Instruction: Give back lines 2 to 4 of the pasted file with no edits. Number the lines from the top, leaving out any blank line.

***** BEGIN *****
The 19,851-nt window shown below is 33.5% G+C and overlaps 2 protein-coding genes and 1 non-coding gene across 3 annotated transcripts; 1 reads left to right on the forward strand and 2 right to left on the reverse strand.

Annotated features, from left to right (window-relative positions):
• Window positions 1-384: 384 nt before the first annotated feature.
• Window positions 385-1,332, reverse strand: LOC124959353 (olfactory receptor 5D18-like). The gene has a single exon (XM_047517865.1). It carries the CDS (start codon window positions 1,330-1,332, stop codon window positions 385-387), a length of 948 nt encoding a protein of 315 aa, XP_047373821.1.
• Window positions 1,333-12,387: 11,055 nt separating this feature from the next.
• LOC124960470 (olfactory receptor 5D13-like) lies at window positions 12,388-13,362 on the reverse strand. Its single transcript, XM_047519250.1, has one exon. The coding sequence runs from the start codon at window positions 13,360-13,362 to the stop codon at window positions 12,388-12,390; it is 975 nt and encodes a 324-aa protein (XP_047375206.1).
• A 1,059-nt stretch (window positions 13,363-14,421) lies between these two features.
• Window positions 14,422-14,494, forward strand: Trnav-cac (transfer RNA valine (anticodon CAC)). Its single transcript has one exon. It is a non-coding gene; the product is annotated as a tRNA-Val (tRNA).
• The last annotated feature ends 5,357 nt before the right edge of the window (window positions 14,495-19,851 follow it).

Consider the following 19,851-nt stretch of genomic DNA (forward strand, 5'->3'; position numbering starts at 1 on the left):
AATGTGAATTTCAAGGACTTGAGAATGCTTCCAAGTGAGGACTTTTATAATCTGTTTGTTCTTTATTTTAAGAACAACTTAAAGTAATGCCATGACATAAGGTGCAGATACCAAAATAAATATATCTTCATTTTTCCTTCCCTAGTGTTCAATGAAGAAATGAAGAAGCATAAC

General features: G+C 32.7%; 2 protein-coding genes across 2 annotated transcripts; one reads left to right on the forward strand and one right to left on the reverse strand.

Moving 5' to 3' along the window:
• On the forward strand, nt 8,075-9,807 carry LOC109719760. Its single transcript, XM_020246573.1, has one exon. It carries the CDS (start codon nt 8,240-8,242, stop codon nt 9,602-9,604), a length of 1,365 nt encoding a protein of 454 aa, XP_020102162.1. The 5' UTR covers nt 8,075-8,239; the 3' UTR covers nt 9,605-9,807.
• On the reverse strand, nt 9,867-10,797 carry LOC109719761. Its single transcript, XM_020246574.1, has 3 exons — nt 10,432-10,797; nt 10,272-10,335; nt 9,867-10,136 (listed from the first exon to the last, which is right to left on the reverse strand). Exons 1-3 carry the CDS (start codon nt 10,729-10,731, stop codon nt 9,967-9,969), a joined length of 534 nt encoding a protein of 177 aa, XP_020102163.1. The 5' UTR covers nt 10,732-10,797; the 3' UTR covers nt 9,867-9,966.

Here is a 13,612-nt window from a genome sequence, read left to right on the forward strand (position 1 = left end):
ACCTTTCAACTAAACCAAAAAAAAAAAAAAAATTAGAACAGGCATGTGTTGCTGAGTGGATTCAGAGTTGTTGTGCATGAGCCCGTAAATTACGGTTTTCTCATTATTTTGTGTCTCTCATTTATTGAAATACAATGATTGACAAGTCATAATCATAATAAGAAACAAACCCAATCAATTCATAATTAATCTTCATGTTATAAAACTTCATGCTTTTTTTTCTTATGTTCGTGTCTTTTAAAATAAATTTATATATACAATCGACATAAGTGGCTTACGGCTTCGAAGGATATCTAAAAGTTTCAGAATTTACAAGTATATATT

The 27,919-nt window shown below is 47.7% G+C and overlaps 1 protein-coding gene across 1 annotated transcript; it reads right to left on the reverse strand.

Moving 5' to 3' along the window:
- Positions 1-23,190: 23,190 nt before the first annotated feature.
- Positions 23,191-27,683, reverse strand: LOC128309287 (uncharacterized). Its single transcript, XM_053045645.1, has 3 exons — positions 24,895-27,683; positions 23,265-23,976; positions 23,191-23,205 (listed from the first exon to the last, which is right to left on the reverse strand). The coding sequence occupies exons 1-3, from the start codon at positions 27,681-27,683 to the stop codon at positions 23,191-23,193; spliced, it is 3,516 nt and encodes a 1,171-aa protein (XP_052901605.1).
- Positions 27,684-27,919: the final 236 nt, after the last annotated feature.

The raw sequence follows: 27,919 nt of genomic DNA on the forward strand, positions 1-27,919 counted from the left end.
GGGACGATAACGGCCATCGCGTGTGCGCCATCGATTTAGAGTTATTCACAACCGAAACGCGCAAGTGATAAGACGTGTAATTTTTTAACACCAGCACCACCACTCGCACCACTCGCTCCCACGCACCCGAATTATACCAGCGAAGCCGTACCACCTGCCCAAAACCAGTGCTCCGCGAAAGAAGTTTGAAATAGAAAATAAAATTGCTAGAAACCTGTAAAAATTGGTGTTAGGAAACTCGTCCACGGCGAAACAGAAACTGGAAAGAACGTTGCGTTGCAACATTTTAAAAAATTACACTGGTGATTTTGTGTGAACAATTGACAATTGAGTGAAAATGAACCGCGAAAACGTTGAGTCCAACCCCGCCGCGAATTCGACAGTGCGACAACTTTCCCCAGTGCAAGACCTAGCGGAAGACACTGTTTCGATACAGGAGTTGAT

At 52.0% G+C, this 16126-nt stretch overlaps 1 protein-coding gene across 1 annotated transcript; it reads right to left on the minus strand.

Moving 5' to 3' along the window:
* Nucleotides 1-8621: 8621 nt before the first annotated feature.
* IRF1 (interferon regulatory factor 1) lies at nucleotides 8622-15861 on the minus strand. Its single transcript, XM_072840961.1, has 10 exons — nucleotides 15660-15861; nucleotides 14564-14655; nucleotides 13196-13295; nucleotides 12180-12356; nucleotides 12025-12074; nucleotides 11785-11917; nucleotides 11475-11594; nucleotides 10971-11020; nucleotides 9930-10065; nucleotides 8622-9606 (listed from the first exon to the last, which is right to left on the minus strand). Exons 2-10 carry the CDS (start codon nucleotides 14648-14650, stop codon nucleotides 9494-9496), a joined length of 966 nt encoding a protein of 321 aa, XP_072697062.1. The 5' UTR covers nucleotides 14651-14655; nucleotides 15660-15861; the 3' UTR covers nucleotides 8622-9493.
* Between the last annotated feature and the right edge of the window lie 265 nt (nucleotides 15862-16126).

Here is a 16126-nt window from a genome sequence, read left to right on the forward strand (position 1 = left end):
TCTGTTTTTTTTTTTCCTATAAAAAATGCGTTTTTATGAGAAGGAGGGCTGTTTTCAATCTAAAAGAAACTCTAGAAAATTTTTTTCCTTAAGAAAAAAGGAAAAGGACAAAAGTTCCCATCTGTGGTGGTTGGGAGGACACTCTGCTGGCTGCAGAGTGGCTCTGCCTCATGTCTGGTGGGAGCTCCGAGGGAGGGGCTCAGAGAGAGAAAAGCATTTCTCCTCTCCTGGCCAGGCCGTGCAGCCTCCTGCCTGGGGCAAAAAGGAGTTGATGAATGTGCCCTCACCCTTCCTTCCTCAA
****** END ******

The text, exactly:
Annotated features, from left to right (window-relative positions):
• Window positions 1-384: 384 nt before the first annotated feature.
• Window positions 385-1,332, reverse strand: LOC124959353 (olfactory receptor 5D18-like). The gene has a single exon (XM_047517865.1). It carries the CDS (start codon window positions 1,330-1,332, stop codon window positions 385-387), a length of 948 nt encoding a protein of 315 aa, XP_047373821.1.